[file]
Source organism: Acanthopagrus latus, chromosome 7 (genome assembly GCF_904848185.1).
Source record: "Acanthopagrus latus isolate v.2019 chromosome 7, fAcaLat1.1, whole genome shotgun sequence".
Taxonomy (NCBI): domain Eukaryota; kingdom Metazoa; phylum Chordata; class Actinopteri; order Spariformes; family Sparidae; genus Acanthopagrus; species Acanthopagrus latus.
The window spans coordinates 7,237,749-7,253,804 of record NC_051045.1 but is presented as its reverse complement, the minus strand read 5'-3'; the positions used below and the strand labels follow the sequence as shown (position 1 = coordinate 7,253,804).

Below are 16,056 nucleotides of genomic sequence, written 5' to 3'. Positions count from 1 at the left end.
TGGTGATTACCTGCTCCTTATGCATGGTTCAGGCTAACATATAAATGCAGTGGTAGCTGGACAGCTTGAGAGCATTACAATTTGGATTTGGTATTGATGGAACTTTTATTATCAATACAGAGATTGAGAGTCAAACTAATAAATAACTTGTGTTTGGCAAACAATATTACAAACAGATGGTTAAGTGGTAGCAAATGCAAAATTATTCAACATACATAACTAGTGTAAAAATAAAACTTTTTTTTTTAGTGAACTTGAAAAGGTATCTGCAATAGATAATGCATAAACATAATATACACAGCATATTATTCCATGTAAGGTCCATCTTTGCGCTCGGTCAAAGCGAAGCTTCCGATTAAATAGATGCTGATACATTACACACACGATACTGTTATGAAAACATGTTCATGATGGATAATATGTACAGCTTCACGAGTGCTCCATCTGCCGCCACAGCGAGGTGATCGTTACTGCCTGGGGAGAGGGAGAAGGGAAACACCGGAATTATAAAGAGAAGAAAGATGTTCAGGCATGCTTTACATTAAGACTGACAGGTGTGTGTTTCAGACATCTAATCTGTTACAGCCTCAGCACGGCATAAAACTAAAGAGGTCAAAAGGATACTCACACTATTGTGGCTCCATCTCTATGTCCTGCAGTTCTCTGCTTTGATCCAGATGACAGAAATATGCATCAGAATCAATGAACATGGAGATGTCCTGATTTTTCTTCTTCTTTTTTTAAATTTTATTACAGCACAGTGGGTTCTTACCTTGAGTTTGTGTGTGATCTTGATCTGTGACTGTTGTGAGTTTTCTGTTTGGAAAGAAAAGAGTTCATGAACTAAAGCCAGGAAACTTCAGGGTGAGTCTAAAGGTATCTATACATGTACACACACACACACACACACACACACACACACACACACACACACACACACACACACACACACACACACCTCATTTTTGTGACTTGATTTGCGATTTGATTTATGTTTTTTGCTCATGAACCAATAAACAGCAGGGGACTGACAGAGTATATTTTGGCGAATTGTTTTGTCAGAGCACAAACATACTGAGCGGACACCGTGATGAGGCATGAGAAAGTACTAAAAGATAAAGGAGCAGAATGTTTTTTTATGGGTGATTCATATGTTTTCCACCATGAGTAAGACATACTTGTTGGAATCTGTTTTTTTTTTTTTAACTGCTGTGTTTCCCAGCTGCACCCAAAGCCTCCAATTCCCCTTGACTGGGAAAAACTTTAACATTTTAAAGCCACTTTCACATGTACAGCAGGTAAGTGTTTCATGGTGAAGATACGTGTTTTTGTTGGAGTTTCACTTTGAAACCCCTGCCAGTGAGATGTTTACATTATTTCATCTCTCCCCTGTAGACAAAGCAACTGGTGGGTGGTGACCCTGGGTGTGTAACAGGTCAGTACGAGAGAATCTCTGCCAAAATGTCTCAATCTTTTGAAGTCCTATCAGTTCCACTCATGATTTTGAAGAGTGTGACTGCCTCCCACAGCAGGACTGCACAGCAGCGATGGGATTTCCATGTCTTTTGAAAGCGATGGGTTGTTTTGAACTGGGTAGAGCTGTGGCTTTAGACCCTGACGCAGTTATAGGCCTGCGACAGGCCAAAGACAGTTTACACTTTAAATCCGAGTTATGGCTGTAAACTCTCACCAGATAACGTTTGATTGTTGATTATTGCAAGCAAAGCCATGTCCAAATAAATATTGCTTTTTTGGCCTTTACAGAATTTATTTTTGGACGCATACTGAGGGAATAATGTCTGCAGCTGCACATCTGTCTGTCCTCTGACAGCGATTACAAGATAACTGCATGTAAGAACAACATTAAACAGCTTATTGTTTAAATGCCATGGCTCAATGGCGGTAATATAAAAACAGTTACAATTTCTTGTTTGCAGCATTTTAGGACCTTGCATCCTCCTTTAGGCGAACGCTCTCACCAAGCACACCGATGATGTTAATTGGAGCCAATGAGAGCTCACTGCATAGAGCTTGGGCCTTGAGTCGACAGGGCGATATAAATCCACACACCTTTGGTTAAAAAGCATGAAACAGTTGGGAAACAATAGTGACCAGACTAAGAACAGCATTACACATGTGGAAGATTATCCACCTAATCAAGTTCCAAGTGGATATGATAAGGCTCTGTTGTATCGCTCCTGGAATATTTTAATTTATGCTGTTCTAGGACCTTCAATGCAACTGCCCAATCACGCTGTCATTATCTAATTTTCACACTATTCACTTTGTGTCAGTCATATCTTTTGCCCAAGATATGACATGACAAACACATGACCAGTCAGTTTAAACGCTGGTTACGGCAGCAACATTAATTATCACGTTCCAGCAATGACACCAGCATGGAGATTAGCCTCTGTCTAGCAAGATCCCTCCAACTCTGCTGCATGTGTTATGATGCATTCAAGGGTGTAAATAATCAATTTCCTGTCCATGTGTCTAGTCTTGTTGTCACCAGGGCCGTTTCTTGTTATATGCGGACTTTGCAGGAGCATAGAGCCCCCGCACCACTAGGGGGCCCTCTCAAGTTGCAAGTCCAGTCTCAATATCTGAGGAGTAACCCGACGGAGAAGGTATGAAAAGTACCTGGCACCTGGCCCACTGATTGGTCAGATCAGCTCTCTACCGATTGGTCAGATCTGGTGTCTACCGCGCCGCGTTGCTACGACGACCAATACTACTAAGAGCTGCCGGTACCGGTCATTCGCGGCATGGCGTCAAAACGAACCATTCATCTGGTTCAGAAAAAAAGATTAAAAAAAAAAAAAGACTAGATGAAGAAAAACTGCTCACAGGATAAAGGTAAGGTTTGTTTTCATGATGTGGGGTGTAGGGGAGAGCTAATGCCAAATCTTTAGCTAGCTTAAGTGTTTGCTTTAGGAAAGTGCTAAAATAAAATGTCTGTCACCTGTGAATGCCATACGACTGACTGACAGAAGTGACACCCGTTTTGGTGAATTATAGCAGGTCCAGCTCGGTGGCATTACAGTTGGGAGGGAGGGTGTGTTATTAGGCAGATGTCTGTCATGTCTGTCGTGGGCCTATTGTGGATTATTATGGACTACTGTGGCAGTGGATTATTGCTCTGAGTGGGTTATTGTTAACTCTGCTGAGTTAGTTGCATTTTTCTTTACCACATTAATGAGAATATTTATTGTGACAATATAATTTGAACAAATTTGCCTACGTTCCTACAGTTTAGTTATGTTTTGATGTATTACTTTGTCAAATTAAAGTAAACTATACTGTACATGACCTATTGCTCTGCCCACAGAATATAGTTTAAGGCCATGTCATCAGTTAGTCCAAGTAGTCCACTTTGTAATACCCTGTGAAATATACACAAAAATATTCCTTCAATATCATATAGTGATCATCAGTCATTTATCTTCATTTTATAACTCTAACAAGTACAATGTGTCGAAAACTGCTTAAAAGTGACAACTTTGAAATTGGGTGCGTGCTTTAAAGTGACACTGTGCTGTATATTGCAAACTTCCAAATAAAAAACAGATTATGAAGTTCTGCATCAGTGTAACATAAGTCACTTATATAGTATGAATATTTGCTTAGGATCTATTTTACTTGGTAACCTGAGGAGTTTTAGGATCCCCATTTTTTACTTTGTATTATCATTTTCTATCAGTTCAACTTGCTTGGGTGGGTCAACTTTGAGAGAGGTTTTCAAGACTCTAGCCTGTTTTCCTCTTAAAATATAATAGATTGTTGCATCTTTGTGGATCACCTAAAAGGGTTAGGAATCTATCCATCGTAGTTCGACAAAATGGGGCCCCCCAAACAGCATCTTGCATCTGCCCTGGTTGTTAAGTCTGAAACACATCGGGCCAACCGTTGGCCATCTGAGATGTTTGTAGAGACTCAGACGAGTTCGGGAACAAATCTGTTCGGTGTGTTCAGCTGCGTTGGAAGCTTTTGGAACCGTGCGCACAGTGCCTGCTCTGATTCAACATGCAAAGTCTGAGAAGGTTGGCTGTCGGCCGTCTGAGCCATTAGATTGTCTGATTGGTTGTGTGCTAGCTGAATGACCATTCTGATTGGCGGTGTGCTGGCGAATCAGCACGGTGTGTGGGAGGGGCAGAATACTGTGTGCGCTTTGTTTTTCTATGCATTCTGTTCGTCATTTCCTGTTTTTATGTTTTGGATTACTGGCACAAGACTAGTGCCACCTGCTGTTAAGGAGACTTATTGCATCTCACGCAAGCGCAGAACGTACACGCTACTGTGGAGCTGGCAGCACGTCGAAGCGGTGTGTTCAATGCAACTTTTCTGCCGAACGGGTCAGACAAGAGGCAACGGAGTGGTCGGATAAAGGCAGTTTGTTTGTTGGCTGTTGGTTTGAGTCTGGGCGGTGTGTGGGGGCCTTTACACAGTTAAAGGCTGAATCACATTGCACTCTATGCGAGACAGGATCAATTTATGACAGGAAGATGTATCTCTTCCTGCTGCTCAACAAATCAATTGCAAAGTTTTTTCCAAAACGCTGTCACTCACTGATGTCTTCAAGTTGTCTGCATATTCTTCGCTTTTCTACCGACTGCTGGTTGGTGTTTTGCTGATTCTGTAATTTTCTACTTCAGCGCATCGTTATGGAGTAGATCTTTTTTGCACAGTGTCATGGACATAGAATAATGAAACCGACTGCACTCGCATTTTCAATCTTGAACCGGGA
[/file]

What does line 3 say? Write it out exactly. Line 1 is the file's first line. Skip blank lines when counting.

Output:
Taxonomy (NCBI): domain Eukaryota; kingdom Metazoa; phylum Chordata; class Actinopteri; order Spariformes; family Sparidae; genus Acanthopagrus; species Acanthopagrus latus.